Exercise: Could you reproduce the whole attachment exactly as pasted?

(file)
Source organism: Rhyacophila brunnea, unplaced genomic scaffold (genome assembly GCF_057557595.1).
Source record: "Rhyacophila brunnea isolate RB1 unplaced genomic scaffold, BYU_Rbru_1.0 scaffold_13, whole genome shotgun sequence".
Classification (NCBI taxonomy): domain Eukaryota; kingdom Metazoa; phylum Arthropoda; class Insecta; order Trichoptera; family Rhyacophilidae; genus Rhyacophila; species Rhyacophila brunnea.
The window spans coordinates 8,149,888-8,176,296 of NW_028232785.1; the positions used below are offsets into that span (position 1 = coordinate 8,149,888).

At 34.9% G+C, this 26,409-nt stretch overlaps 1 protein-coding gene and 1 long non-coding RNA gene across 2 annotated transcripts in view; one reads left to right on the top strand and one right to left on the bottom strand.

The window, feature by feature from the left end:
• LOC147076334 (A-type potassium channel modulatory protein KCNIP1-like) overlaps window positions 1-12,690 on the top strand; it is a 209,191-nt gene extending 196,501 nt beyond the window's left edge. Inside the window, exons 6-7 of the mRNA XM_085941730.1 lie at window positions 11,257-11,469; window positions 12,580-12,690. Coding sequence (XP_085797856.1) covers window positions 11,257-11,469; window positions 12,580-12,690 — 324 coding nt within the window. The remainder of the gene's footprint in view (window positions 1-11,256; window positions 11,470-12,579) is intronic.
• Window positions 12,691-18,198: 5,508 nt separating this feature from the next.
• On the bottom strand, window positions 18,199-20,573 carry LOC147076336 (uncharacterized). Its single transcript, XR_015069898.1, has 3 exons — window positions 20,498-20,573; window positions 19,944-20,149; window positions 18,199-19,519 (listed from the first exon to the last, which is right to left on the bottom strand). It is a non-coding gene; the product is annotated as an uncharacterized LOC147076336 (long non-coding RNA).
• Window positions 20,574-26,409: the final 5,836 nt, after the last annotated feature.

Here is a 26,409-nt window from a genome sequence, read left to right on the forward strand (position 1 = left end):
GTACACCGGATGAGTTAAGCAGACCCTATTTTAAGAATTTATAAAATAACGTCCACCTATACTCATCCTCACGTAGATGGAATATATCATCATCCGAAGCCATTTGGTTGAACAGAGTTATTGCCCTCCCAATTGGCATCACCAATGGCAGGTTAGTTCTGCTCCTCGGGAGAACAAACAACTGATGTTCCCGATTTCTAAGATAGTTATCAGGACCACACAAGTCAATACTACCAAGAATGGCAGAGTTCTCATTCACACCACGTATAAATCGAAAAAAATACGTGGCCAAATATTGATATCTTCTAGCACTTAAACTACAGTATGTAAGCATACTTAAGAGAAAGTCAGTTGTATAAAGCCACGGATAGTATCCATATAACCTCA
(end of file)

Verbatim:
Source organism: Rhyacophila brunnea, unplaced genomic scaffold (genome assembly GCF_057557595.1).
Source record: "Rhyacophila brunnea isolate RB1 unplaced genomic scaffold, BYU_Rbru_1.0 scaffold_13, whole genome shotgun sequence".
Classification (NCBI taxonomy): domain Eukaryota; kingdom Metazoa; phylum Arthropoda; class Insecta; order Trichoptera; family Rhyacophilidae; genus Rhyacophila; species Rhyacophila brunnea.
The window spans coordinates 8,149,888-8,176,296 of NW_028232785.1; the positions used below are offsets into that span (position 1 = coordinate 8,149,888).

At 34.9% G+C, this 26,409-nt stretch overlaps 1 protein-coding gene and 1 long non-coding RNA gene across 2 annotated transcripts in view; one reads left to right on the top strand and one right to left on the bottom strand.

The window, feature by feature from the left end:
• LOC147076334 (A-type potassium channel modulatory protein KCNIP1-like) overlaps window positions 1-12,690 on the top strand; it is a 209,191-nt gene extending 196,501 nt beyond the window's left edge. Inside the window, exons 6-7 of the mRNA XM_085941730.1 lie at window positions 11,257-11,469; window positions 12,580-12,690. Coding sequence (XP_085797856.1) covers window positions 11,257-11,469; window positions 12,580-12,690 — 324 coding nt within the window. The remainder of the gene's footprint in view (window positions 1-11,256; window positions 11,470-12,579) is intronic.
• Window positions 12,691-18,198: 5,508 nt separating this feature from the next.
• On the bottom strand, window positions 18,199-20,573 carry LOC147076336 (uncharacterized). Its single transcript, XR_015069898.1, has 3 exons — window positions 20,498-20,573; window positions 19,944-20,149; window positions 18,199-19,519 (listed from the first exon to the last, which is right to left on the bottom strand). It is a non-coding gene; the product is annotated as an uncharacterized LOC147076336 (long non-coding RNA).
• Window positions 20,574-26,409: the final 5,836 nt, after the last annotated feature.

Here is a 26,409-nt window from a genome sequence, read left to right on the forward strand (position 1 = left end):
GTACACCGGATGAGTTAAGCAGACCCTATTTTAAGAATTTATAAAATAACGTCCACCTATACTCATCCTCACGTAGATGGAATATATCATCATCCGAAGCCATTTGGTTGAACAGAGTTATTGCCCTCCCAATTGGCATCACCAATGGCAGGTTAGTTCTGCTCCTCGGGAGAACAAACAACTGATGTTCCCGATTTCTAAGATAGTTATCAGGACCACACAAGTCAATACTACCAAGAATGGCAGAGTTCTCATTCACACCACGTATAAATCGAAAAAAATACGTGGCCAAATATTGATATCTTCTAGCACTTAAACTACAGTATGTAAGCATACTTAAGAGAAAGTCAGTTGTATAAAGCCACGGATAGTATCCATATAACCTCA